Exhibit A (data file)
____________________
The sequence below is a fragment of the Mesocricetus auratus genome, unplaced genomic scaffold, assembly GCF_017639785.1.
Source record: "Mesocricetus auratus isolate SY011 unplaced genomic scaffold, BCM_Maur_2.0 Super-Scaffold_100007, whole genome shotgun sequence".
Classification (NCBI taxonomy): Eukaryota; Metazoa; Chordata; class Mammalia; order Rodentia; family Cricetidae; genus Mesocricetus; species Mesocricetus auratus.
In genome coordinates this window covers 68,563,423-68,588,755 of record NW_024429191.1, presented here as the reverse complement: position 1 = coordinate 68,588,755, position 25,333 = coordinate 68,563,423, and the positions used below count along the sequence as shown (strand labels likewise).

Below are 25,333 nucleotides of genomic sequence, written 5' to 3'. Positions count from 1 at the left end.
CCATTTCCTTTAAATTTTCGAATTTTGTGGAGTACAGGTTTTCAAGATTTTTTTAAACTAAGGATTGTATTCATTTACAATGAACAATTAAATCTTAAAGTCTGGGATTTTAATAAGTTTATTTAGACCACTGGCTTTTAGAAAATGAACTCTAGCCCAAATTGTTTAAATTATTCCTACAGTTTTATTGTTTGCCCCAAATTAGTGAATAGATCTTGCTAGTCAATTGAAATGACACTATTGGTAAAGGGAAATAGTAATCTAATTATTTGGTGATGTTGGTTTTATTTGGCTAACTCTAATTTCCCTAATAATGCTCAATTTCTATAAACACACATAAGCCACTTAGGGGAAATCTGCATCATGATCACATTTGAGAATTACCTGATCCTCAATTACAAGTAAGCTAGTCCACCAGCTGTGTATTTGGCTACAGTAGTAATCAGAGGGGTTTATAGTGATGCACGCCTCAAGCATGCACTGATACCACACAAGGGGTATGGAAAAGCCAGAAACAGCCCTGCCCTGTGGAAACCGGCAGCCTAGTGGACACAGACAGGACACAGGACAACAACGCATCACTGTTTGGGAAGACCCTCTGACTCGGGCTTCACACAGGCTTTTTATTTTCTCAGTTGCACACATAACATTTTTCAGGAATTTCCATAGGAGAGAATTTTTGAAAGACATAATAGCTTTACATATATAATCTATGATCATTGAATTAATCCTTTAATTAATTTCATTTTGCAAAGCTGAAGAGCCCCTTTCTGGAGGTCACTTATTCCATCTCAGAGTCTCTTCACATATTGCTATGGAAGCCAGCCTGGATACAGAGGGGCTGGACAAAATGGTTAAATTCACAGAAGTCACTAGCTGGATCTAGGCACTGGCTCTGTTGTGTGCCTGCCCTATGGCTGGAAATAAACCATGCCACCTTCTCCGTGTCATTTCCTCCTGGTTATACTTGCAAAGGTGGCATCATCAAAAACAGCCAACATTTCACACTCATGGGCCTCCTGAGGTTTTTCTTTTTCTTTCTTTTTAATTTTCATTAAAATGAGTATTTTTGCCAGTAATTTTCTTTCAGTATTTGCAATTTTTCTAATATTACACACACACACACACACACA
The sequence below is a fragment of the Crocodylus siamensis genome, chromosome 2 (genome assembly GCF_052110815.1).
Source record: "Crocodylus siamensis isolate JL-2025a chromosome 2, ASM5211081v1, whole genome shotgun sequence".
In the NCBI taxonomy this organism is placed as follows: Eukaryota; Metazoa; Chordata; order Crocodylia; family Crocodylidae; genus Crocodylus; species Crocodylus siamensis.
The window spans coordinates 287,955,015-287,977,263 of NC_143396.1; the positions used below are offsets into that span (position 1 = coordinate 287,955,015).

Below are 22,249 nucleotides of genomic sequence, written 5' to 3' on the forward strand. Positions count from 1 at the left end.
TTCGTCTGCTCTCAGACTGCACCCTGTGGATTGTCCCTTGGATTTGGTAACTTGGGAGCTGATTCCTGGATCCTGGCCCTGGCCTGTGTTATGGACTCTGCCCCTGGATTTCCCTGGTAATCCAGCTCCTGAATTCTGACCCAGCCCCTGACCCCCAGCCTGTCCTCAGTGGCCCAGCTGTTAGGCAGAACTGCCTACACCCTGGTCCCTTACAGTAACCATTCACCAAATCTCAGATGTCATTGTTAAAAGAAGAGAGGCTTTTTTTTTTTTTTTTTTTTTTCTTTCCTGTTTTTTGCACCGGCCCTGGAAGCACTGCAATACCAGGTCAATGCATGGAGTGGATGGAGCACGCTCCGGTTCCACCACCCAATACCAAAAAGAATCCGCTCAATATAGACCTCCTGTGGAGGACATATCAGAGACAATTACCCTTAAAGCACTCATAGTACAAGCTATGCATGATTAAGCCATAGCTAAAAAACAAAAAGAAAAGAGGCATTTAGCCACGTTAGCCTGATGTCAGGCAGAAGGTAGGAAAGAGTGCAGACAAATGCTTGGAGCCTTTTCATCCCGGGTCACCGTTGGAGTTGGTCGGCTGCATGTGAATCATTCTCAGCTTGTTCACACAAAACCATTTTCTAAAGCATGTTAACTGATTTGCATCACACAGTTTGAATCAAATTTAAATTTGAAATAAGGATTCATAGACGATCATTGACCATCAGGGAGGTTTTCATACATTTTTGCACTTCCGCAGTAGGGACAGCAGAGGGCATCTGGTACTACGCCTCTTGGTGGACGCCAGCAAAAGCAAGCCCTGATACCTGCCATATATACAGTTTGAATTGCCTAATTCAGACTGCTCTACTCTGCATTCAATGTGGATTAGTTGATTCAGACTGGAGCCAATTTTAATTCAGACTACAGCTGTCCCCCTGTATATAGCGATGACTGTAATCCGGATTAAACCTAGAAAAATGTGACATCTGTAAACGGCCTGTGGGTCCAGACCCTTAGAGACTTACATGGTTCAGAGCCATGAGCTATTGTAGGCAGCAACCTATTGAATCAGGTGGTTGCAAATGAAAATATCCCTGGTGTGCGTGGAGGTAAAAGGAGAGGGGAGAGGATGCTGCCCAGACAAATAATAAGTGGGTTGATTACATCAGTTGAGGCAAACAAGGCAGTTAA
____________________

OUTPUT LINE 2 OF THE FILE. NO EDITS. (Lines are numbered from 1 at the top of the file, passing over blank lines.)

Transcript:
Source record: "Mesocricetus auratus isolate SY011 unplaced genomic scaffold, BCM_Maur_2.0 Super-Scaffold_100007, whole genome shotgun sequence".